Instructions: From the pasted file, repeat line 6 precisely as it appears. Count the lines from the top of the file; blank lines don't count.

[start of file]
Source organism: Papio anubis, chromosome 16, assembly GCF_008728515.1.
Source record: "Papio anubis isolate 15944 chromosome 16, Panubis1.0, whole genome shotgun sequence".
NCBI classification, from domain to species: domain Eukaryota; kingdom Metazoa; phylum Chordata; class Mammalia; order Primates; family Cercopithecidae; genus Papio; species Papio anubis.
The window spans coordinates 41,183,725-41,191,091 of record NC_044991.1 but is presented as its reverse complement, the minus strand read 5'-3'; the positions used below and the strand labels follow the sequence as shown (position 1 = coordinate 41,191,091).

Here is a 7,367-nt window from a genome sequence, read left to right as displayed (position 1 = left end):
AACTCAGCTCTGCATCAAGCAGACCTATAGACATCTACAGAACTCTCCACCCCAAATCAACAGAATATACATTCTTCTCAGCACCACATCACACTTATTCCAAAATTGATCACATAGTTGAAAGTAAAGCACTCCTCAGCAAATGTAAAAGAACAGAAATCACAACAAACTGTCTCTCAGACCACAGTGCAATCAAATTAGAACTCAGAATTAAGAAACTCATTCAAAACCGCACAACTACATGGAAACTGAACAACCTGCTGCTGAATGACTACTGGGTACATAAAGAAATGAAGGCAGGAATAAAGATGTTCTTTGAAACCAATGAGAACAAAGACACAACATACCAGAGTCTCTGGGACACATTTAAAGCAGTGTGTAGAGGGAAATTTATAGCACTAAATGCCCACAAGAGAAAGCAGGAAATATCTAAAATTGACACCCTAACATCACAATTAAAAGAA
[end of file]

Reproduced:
AACTCAGCTCTGCATCAAGCAGACCTATAGACATCTACAGAACTCTCCACCCCAAATCAACAGAATATACATTCTTCTCAGCACCACATCACACTTATTCCAAAATTGATCACATAGTTGAAAGTAAAGCACTCCTCAGCAAATGTAAAAGAACAGAAATCACAACAAACTGTCTCTCAGACCACAGTGCAATCAAATTAGAACTCAGAATTAAGAAACTCATTCAAAACCGCACAACTACATGGAAACTGAACAACCTGCTGCTGAATGACTACTGGGTACATAAAGAAATGAAGGCAGGAATAAAGATGTTCTTTGAAACCAATGAGAACAAAGACACAACATACCAGAGTCTCTGGGACACATTTAAAGCAGTGTGTAGAGGGAAATTTATAGCACTAAATGCCCACAAGAGAAAGCAGGAAATATCTAAAATTGACACCCTAACATCACAATTAAAAGAA